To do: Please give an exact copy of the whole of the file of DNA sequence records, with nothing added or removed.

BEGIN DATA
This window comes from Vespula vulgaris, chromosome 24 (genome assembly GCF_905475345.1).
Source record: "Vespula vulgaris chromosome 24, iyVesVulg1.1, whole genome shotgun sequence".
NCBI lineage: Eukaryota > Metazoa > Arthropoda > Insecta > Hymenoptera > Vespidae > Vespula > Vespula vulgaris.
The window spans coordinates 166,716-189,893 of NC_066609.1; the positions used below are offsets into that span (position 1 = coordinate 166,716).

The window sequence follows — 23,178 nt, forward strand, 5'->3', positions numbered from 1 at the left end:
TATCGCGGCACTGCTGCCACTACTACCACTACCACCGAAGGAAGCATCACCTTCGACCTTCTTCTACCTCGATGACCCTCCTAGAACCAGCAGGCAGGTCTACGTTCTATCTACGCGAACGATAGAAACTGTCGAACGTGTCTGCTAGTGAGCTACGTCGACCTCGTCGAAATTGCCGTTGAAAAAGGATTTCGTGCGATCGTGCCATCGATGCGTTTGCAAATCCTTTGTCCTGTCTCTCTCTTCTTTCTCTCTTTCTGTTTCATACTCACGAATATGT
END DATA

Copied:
This window comes from Vespula vulgaris, chromosome 24 (genome assembly GCF_905475345.1).
Source record: "Vespula vulgaris chromosome 24, iyVesVulg1.1, whole genome shotgun sequence".
NCBI lineage: Eukaryota > Metazoa > Arthropoda > Insecta > Hymenoptera > Vespidae > Vespula > Vespula vulgaris.
The window spans coordinates 166,716-189,893 of NC_066609.1; the positions used below are offsets into that span (position 1 = coordinate 166,716).

The window sequence follows — 23,178 nt, forward strand, 5'->3', positions numbered from 1 at the left end:
TATCGCGGCACTGCTGCCACTACTACCACTACCACCGAAGGAAGCATCACCTTCGACCTTCTTCTACCTCGATGACCCTCCTAGAACCAGCAGGCAGGTCTACGTTCTATCTACGCGAACGATAGAAACTGTCGAACGTGTCTGCTAGTGAGCTACGTCGACCTCGTCGAAATTGCCGTTGAAAAAGGATTTCGTGCGATCGTGCCATCGATGCGTTTGCAAATCCTTTGTCCTGTCTCTCTCTTCTTTCTCTCTTTCTGTTTCATACTCACGAATATGT